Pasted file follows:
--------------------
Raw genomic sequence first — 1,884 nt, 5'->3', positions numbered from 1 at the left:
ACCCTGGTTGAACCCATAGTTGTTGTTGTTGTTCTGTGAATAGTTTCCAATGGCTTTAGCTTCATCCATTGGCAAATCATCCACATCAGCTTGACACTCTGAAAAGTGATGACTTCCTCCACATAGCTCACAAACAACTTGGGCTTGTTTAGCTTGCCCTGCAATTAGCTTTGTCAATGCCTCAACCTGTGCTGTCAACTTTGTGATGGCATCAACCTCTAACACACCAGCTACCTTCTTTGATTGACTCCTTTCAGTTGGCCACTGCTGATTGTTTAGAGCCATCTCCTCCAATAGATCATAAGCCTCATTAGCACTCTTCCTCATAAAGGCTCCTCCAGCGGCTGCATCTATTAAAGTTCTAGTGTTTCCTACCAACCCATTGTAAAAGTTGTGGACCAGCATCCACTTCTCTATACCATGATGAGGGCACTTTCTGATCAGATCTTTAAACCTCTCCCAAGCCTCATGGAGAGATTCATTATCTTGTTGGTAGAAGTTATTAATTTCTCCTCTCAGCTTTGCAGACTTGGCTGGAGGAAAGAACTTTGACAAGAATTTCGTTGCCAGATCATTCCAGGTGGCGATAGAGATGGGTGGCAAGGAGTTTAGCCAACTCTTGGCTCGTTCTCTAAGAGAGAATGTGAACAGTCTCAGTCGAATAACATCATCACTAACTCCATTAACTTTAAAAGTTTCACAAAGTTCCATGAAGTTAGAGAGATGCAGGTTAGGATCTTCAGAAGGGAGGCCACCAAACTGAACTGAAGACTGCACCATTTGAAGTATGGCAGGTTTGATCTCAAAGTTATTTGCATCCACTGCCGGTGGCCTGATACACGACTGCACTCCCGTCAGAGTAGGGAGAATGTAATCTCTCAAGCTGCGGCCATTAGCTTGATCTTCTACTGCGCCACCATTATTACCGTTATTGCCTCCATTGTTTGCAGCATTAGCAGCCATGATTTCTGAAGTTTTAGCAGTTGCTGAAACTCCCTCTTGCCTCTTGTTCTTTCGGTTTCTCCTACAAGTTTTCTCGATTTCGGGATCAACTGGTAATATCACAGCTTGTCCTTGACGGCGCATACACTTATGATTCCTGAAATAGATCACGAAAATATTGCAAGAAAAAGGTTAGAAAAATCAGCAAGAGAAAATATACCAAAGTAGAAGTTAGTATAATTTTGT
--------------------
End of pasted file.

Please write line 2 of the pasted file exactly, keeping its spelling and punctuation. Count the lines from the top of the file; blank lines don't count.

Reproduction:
ACCCTGGTTGAACCCATAGTTGTTGTTGTTGTTCTGTGAATAGTTTCCAATGGCTTTAGCTTCATCCATTGGCAAATCATCCACATCAGCTTGACACTCTGAAAAGTGATGACTTCCTCCACATAGCTCACAAACAACTTGGGCTTGTTTAGCTTGCCCTGCAATTAGCTTTGTCAATGCCTCAACCTGTGCTGTCAACTTTGTGATGGCATCAACCTCTAACACACCAGCTACCTTCTTTGATTGACTCCTTTCAGTTGGCCACTGCTGATTGTTTAGAGCCATCTCCTCCAATAGATCATAAGCCTCATTAGCACTCTTCCTCATAAAGGCTCCTCCAGCGGCTGCATCTATTAAAGTTCTAGTGTTTCCTACCAACCCATTGTAAAAGTTGTGGACCAGCATCCACTTCTCTATACCATGATGAGGGCACTTTCTGATCAGATCTTTAAACCTCTCCCAAGCCTCATGGAGAGATTCATTATCTTGTTGGTAGAAGTTATTAATTTCTCCTCTCAGCTTTGCAGACTTGGCTGGAGGAAAGAACTTTGACAAGAATTTCGTTGCCAGATCATTCCAGGTGGCGATAGAGATGGGTGGCAAGGAGTTTAGCCAACTCTTGGCTCGTTCTCTAAGAGAGAATGTGAACAGTCTCAGTCGAATAACATCATCACTAACTCCATTAACTTTAAAAGTTTCACAAAGTTCCATGAAGTTAGAGAGATGCAGGTTAGGATCTTCAGAAGGGAGGCCACCAAACTGAACTGAAGACTGCACCATTTGAAGTATGGCAGGTTTGATCTCAAAGTTATTTGCATCCACTGCCGGTGGCCTGATACACGACTGCACTCCCGTCAGAGTAGGGAGAATGTAATCTCTCAAGCTGCGGCCATTAGCTTGATCTTCTACTGCGCCACCATTATTACCGTTATTGCCTCCATTGTTTGCAGCATTAGCAGCCATGATTTCTGAAGTTTTAGCAGTTGCTGAAACTCCCTCTTGCCTCTTGTTCTTTCGGTTTCTCCTACAAGTTTTCTCGATTTCGGGATCAACTGGTAATATCACAGCTTGTCCTTGACGGCGCATACACTTATGATTCCTGAAATAGATCACGAAAATATTGCAAGAAAAAGGTTAGAAAAATCAGCAAGAGAAAATATACCAAAGTAGAAGTTAGTATAATTTTGT